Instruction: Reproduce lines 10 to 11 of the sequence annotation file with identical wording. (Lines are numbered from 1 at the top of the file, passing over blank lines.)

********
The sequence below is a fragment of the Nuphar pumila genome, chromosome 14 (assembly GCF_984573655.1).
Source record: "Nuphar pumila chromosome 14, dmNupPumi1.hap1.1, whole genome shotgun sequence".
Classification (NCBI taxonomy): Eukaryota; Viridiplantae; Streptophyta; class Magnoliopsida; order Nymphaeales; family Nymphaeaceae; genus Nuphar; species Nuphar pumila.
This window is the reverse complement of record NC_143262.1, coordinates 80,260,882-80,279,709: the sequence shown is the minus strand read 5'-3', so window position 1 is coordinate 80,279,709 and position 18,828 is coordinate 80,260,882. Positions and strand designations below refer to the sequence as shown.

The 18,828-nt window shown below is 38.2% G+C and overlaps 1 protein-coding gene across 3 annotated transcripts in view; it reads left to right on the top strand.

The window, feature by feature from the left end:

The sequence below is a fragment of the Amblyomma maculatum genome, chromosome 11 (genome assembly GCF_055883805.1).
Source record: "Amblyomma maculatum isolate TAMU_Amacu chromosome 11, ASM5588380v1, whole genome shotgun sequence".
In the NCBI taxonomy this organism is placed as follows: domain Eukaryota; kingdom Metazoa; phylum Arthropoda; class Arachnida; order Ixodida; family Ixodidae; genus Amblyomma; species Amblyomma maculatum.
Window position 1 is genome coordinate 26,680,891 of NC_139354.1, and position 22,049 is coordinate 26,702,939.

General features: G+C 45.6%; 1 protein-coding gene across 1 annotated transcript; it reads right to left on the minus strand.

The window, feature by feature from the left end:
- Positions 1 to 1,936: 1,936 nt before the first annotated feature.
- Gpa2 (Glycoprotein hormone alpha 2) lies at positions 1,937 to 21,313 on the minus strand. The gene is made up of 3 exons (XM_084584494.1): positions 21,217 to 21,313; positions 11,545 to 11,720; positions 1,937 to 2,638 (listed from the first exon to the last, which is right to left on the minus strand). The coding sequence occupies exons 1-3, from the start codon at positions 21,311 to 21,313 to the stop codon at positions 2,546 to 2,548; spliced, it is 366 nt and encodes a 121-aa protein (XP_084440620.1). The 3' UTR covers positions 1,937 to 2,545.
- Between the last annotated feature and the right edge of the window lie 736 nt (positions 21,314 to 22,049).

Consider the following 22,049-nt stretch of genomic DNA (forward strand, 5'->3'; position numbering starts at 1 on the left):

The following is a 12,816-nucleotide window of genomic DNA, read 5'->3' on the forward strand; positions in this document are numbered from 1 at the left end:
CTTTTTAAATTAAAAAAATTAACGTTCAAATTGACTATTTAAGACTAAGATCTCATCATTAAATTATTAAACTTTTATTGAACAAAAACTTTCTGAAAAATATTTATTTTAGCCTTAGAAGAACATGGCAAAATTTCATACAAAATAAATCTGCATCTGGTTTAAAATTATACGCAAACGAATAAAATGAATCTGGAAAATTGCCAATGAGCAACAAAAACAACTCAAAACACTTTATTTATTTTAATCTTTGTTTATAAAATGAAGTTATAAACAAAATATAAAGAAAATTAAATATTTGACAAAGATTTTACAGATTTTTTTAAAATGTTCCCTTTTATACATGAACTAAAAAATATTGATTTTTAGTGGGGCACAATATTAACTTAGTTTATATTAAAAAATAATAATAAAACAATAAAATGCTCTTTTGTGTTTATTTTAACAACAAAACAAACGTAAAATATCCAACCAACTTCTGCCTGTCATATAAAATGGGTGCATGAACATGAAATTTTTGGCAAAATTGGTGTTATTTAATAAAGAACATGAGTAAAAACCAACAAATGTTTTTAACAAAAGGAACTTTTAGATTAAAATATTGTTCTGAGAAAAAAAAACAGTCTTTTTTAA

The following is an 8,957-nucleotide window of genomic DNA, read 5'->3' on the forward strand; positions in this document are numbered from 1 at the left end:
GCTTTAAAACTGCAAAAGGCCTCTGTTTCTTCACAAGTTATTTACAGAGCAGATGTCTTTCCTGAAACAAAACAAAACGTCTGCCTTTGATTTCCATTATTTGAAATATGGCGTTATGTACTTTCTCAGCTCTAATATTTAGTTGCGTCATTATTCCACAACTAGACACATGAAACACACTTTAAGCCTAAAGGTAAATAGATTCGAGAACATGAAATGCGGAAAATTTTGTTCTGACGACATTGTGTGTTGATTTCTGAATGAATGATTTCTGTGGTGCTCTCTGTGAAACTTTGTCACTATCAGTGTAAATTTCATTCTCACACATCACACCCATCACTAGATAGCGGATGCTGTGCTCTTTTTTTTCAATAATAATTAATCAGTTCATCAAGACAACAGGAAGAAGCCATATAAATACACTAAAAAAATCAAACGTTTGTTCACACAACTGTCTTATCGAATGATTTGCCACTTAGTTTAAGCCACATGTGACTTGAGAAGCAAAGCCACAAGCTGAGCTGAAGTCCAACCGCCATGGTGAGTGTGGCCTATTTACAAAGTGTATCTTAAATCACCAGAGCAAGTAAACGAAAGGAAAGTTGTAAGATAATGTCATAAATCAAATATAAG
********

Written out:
Window position 1 is genome coordinate 26,680,891 of NC_139354.1, and position 22,049 is coordinate 26,702,939.

General features: G+C 45.6%; 1 protein-coding gene across 1 annotated transcript; it reads right to left on the minus strand.